Juan E Blümel 1, Eugenio Arteaga 2, Sócrates Aedo 3, José Arriola-Montenegro 4, Marcela López 5, Mabel Martino 6, Carlos Miranda 7, Octavio Miranda 8, Desireé Mostajo 9, Mónica Ñañez 10, Eliana Ojeda 11, Susana Pilnik 12, José Rojas 13, Carlos Salinas 14, Lida Sosa 15, Poli M Spritzer 16, Konstantinos Tserotas 17, María S Vallejo 18, Alejandra Belardo 19, Tayane M Fighera 16, Peter Chedraui 20 21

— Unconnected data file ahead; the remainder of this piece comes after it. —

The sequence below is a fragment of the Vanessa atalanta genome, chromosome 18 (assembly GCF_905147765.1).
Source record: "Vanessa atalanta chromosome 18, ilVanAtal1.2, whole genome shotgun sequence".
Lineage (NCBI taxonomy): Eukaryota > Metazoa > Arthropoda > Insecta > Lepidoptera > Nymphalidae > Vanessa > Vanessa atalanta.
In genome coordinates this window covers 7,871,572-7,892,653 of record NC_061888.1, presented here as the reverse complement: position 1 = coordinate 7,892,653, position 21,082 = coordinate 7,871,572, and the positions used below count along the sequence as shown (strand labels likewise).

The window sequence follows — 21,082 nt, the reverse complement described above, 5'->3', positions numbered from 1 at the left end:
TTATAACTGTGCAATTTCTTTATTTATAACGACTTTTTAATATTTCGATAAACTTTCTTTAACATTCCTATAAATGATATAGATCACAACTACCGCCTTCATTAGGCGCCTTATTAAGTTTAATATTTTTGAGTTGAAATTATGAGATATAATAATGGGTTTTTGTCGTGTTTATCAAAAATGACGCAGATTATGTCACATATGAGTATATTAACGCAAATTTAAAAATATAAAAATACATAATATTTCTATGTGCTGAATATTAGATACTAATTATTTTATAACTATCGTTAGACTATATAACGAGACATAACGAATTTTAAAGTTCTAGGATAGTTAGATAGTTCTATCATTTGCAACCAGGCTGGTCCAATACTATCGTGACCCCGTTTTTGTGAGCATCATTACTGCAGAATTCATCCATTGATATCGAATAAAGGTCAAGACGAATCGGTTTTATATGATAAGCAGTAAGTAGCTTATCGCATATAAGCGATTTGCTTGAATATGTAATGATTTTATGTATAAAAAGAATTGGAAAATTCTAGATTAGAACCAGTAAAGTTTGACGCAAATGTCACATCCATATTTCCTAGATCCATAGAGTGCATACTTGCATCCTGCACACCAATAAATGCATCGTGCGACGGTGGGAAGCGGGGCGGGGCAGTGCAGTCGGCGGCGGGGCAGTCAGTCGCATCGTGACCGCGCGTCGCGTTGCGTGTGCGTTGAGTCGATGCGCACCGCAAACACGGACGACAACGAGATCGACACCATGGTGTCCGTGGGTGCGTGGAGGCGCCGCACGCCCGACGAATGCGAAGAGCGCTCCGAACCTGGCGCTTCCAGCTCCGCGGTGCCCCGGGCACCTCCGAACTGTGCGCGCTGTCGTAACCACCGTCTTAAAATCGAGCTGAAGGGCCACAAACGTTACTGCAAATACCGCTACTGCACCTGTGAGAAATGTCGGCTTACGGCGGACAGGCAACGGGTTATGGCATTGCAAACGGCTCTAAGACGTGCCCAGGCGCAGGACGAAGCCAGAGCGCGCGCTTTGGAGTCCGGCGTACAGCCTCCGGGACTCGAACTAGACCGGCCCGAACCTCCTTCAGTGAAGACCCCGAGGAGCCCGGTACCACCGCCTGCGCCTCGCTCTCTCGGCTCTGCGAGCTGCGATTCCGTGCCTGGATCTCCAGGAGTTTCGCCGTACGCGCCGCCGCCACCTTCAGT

Metformin may decrease cell senescence, including bone; hence we aimed at evaluating the association between metformin use and osteoporosis. This was a cross-sectional study carried out in 1259 Latin American adult women aged 40 or more who were not on anti-osteoporotic drugs, were on metformin and had a bone densitometry performed. Of the whole sample, 40.3% reported being on metformin (at least 1 year), 30.2% had type 2 diabetes mellitus and 22.6% had osteoporosis. Median (interquartile range) body mass index (BMI) for the whole cohort was 27.7 (4.6) kg/m2 and 30.2% had type 2 diabetes mellitus. Current use of hormone therapy, calcium, and vitamin D corresponded respectively to 10.7%, 47.7%, and 43.1% of all surveyed women. A logistic regression model was used to analyze the association of osteoporosis with various covariates incorporated into the model such as age (OR: 1.07, 95% CI: 1.05-1.09), BMI (OR: 0.92, 95% CI: 0.89-0.96) and metformin use (OR: 0.44, 95% CI: 0.32-0.59). Metformin use, regardless of the presence of type 2 diabetes or obesity, was associated with a lower risk of osteoporosis in adult women. We propose that one explanation for this observation could be the effect of the drug over cellular senescence.